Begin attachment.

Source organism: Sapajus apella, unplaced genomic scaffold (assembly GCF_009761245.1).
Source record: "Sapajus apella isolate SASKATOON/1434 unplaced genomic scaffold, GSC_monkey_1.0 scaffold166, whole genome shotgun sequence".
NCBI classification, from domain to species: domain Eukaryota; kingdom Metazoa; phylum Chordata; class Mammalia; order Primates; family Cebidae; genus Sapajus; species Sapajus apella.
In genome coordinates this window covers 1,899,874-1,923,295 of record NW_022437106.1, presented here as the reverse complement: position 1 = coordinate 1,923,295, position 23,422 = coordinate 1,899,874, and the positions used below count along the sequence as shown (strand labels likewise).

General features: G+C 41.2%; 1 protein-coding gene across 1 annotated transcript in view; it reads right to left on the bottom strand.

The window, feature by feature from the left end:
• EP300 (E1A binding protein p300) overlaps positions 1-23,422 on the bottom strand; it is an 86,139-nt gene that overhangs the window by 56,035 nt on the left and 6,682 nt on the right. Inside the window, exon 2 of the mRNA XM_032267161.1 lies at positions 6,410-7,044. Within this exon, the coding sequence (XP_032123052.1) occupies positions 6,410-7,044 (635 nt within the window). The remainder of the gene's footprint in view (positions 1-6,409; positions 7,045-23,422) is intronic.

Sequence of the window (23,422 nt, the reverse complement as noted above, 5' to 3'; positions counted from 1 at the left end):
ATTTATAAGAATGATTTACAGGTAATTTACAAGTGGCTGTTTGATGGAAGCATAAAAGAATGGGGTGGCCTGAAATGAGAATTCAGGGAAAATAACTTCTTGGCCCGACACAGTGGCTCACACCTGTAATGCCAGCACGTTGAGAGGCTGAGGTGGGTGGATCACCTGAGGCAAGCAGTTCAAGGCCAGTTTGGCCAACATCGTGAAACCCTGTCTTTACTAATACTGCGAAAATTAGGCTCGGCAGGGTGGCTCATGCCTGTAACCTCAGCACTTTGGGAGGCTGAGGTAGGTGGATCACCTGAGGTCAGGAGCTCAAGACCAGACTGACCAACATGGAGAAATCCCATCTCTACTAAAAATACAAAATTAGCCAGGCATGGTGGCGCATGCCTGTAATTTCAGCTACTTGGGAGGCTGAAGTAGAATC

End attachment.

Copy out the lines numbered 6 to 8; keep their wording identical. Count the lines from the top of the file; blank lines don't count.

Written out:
The window, feature by feature from the left end:
• EP300 (E1A binding protein p300) overlaps positions 1-23,422 on the bottom strand; it is an 86,139-nt gene that overhangs the window by 56,035 nt on the left and 6,682 nt on the right. Inside the window, exon 2 of the mRNA XM_032267161.1 lies at positions 6,410-7,044. Within this exon, the coding sequence (XP_032123052.1) occupies positions 6,410-7,044 (635 nt within the window). The remainder of the gene's footprint in view (positions 1-6,409; positions 7,045-23,422) is intronic.

Sequence of the window (23,422 nt, the reverse complement as noted above, 5' to 3'; positions counted from 1 at the left end):